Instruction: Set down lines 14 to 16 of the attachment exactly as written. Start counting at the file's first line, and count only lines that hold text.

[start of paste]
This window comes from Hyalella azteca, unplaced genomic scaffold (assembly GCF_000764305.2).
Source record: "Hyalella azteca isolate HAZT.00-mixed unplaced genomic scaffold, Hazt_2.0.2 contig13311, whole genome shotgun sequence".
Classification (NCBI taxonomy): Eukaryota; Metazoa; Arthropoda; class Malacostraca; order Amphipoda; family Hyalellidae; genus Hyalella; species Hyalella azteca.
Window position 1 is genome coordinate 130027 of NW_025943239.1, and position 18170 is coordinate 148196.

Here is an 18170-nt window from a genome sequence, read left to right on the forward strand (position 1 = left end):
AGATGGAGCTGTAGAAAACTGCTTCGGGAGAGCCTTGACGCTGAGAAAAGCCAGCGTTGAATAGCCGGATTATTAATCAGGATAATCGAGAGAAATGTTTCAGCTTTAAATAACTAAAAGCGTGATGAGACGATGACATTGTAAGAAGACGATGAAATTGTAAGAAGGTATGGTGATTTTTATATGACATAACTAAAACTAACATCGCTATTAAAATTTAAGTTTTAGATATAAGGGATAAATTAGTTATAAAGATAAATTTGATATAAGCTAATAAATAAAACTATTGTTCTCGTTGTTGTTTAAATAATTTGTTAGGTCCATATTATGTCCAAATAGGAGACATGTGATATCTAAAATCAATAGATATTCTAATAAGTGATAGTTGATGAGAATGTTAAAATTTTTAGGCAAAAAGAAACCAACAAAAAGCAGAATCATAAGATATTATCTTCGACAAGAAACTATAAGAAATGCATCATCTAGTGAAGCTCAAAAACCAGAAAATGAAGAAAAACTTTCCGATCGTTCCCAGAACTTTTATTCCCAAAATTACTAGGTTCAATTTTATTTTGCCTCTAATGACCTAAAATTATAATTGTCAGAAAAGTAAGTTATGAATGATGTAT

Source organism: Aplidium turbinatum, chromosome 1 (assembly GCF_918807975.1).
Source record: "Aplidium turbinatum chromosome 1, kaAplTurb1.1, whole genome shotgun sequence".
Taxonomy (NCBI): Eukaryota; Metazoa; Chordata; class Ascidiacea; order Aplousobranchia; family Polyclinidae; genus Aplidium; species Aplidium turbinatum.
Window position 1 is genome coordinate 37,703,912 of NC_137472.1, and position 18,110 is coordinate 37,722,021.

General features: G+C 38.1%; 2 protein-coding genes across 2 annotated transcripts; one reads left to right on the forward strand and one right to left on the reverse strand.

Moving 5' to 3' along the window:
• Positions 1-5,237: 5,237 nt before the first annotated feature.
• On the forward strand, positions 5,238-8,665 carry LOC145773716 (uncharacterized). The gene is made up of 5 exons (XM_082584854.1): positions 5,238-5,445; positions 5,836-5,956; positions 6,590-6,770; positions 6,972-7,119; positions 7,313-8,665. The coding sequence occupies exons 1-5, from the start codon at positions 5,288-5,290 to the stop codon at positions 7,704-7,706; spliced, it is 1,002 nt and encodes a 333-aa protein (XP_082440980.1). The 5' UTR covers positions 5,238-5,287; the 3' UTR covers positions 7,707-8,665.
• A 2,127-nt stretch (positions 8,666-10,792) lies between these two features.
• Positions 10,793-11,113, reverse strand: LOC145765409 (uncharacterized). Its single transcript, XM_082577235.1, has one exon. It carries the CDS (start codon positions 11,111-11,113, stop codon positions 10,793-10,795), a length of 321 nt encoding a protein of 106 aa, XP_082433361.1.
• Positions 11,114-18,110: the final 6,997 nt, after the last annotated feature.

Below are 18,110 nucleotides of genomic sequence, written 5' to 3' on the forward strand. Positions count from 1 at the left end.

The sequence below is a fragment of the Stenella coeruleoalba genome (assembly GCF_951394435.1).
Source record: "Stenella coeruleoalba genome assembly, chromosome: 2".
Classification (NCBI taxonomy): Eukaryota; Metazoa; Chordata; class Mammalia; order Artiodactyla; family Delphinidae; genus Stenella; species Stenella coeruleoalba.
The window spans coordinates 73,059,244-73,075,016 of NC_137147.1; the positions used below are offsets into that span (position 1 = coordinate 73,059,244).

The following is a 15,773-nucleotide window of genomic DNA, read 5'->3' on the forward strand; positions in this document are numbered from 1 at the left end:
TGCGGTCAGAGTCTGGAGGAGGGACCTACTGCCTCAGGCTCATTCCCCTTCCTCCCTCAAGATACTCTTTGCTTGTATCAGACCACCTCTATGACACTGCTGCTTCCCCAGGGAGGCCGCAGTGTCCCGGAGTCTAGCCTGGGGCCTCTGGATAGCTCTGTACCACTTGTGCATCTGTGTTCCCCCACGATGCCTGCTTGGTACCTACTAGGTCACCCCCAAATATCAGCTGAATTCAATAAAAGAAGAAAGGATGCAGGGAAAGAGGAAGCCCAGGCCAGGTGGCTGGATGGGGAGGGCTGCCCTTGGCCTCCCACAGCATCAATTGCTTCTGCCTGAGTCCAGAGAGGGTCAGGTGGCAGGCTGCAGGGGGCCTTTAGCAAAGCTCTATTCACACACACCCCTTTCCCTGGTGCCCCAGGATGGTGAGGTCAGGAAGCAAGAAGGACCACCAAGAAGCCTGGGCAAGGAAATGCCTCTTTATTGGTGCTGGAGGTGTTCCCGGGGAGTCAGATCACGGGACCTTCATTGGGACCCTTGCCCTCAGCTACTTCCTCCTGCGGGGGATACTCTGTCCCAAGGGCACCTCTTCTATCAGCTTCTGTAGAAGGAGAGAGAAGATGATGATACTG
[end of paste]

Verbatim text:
• On the forward strand, positions 5,238-8,665 carry LOC145773716 (uncharacterized). The gene is made up of 5 exons (XM_082584854.1): positions 5,238-5,445; positions 5,836-5,956; positions 6,590-6,770; positions 6,972-7,119; positions 7,313-8,665. The coding sequence occupies exons 1-5, from the start codon at positions 5,288-5,290 to the stop codon at positions 7,704-7,706; spliced, it is 1,002 nt and encodes a 333-aa protein (XP_082440980.1). The 5' UTR covers positions 5,238-5,287; the 3' UTR covers positions 7,707-8,665.
• A 2,127-nt stretch (positions 8,666-10,792) lies between these two features.
• Positions 10,793-11,113, reverse strand: LOC145765409 (uncharacterized). Its single transcript, XM_082577235.1, has one exon. It carries the CDS (start codon positions 11,111-11,113, stop codon positions 10,793-10,795), a length of 321 nt encoding a protein of 106 aa, XP_082433361.1.